Republican tax experts say there is an opening for individual tax provisions that align with President-elect Donald Trump’s populist rhetoric, even though pre-election discussions focused primarily on corporate rates.
Individual and corporate taxes are intertwined, and Republicans need to address individual changes because they’re aiming to help businesses that are taxed as individuals.
“You can’t really do corporate tax reform without doing the individual side,” former GOP tax aide Michael Steel said in an interview Tuesday.
Trump promised a child care tax deduction and credit as well as lower rates for everyone. The House GOP’s proposal released earlier this year calls for beefing up the child tax credit and standard deduction. It also proposes cutting the top individual rate from 39.6 percent down to 33 percent. According to a July analysis by the conservative Tax Foundation, individual income tax revenue would shrink by $981 billion over 10 years under the GOP proposal.
For Republicans now, the key message is growth. “The smart way to talk about tax reform, whether it’s on the individual or corporate side … is to talk about economic growth and jobs, and that’s very much the way the president-elect talks about it. That’s also the way virtually every Republican talks about it,” said Steel, who’s now a managing director at Hamilton Place Strategies in Washington. “The economic benefits from replacing an outdated, antiquated tax code are the real selling point.”
It’s unclear how taxwriters will handle Trump’s individual proposals when corporate reform drives the agenda. “Mr. Trump is clearly going to be interested in pushing something that deals with the individual side, and does so in a way that provides meaningful tax policy and tax relief, particularly for working families,” former Rep. Phil English (R-Pa.), a seven-term congressman who served on the House Ways and Means Committee, said in a Dec. 13 interview.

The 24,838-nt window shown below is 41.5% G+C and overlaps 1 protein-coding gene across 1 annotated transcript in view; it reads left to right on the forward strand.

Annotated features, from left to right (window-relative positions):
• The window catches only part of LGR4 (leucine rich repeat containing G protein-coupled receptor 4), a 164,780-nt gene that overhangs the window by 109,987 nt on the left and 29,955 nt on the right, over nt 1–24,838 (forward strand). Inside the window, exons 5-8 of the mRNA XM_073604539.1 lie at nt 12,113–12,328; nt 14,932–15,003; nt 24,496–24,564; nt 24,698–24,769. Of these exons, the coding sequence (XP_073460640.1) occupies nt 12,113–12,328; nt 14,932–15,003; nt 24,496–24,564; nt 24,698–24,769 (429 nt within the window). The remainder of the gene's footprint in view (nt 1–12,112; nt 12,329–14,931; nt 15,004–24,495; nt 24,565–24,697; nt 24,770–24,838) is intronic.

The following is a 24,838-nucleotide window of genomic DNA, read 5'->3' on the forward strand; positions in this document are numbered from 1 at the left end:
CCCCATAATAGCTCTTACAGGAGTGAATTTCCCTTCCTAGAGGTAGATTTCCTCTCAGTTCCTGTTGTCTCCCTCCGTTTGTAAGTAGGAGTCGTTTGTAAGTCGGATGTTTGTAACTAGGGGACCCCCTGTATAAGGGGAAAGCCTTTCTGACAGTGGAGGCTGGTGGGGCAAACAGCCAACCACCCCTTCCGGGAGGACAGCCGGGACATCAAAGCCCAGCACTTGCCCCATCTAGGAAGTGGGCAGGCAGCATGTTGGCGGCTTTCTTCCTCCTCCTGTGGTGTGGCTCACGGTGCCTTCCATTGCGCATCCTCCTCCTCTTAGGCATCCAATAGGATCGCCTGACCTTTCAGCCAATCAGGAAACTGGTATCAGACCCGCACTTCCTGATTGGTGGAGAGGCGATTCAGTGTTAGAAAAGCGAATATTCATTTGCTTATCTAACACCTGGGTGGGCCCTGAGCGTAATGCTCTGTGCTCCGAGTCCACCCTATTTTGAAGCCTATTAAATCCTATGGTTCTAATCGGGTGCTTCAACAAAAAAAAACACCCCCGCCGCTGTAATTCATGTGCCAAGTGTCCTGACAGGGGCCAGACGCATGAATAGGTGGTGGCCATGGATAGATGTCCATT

“A lot of the core issues are going to be around the business side,” added English, who’s co-chairman of the government relations practice at Arent Fox LLP in Washington. “It’s going to be driven heavily by business taxes, competitiveness concerns and also international taxes.”
It’s a misconception that corporate changes are lawmakers’ only priority, according to Steel. The unified GOP government puts more options are on the table. “I think the greater focus on corporate was kind of a reasonable thing to say before Secretary Clinton lost,” Steel said.
The challenge will be drawing up a growth-oriented package that doesn’t increase the deficit.
“How to pitch that to a populist audience is something that I suspect Mr. Trump has specific skill sets to do,” English said. “There are also Republicans like Paul Ryan, who, in his case, has virtually built a career around pitching tax reform to working-class families.”
Democrats are dubious.”Take a look at [Trump’s] cabinet and ask whether there’s any strain of populism there,” said former three-term Sen. Byron Dorgan (D-N.D.), who also worked on the Ways and Means Committee during his 12 years in the House. The corporate focus may not play well with voters, Dorgan added in a Dec. 13 interview. “Individuals will say, ‘Hey, we’re over here.'”
Dorgan is the other co-chairman of Arent Fox’s government relations practice.
Democrats will likely criticize the final GOP tax plan that emerges as being beneficial to the wealthy. The response, according to English, is that job growth will be a long-term effect, but the initial distribution effects will favor the wealthy. “How to square that is going to be a very interesting proposal,” he said.
The office of Ways and Means Committee Chairman Kevin Brady (R-Texas) did not respond to a request for comment.